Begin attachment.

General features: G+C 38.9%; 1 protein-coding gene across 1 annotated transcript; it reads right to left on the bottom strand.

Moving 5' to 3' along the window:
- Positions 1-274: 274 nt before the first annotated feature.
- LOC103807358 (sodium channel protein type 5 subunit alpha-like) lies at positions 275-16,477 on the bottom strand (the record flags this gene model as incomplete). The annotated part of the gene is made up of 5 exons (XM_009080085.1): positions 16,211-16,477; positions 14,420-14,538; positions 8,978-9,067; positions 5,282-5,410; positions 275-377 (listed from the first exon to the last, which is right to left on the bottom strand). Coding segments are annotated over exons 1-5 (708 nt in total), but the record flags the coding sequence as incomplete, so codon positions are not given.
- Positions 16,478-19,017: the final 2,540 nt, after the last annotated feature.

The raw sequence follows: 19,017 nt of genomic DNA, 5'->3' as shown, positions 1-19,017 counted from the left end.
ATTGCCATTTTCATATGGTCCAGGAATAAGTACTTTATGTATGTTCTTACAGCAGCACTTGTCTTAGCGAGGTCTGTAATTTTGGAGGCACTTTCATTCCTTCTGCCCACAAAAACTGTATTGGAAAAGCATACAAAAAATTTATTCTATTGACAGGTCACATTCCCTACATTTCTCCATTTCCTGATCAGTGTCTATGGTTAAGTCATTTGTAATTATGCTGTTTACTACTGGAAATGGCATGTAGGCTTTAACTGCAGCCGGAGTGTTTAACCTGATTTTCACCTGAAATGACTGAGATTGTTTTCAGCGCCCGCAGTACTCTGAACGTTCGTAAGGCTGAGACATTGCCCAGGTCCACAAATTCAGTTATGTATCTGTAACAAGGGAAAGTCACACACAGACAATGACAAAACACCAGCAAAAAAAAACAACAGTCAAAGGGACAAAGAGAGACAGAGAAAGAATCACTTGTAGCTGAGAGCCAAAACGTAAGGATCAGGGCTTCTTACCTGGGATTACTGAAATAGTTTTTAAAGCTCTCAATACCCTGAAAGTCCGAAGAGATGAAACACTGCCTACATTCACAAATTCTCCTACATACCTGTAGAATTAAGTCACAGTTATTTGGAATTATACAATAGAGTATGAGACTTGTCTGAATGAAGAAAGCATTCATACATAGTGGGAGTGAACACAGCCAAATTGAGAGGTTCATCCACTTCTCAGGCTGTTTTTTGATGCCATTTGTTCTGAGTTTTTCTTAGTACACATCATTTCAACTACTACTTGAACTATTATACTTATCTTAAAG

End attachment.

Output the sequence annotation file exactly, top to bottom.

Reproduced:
General features: G+C 38.9%; 1 protein-coding gene across 1 annotated transcript; it reads right to left on the bottom strand.

Moving 5' to 3' along the window:
- Positions 1-274: 274 nt before the first annotated feature.
- LOC103807358 (sodium channel protein type 5 subunit alpha-like) lies at positions 275-16,477 on the bottom strand (the record flags this gene model as incomplete). The annotated part of the gene is made up of 5 exons (XM_009080085.1): positions 16,211-16,477; positions 14,420-14,538; positions 8,978-9,067; positions 5,282-5,410; positions 275-377 (listed from the first exon to the last, which is right to left on the bottom strand). Coding segments are annotated over exons 1-5 (708 nt in total), but the record flags the coding sequence as incomplete, so codon positions are not given.
- Positions 16,478-19,017: the final 2,540 nt, after the last annotated feature.

The raw sequence follows: 19,017 nt of genomic DNA, 5'->3' as shown, positions 1-19,017 counted from the left end.
ATTGCCATTTTCATATGGTCCAGGAATAAGTACTTTATGTATGTTCTTACAGCAGCACTTGTCTTAGCGAGGTCTGTAATTTTGGAGGCACTTTCATTCCTTCTGCCCACAAAAACTGTATTGGAAAAGCATACAAAAAATTTATTCTATTGACAGGTCACATTCCCTACATTTCTCCATTTCCTGATCAGTGTCTATGGTTAAGTCATTTGTAATTATGCTGTTTACTACTGGAAATGGCATGTAGGCTTTAACTGCAGCCGGAGTGTTTAACCTGATTTTCACCTGAAATGACTGAGATTGTTTTCAGCGCCCGCAGTACTCTGAACGTTCGTAAGGCTGAGACATTGCCCAGGTCCACAAATTCAGTTATGTATCTGTAACAAGGGAAAGTCACACACAGACAATGACAAAACACCAGCAAAAAAAAACAACAGTCAAAGGGACAAAGAGAGACAGAGAAAGAATCACTTGTAGCTGAGAGCCAAAACGTAAGGATCAGGGCTTCTTACCTGGGATTACTGAAATAGTTTTTAAAGCTCTCAATACCCTGAAAGTCCGAAGAGATGAAACACTGCCTACATTCACAAATTCTCCTACATACCTGTAGAATTAAGTCACAGTTATTTGGAATTATACAATAGAGTATGAGACTTGTCTGAATGAAGAAAGCATTCATACATAGTGGGAGTGAACACAGCCAAATTGAGAGGTTCATCCACTTCTCAGGCTGTTTTTTGATGCCATTTGTTCTGAGTTTTTCTTAGTACACATCATTTCAACTACTACTTGAACTATTATACTTATCTTAAAG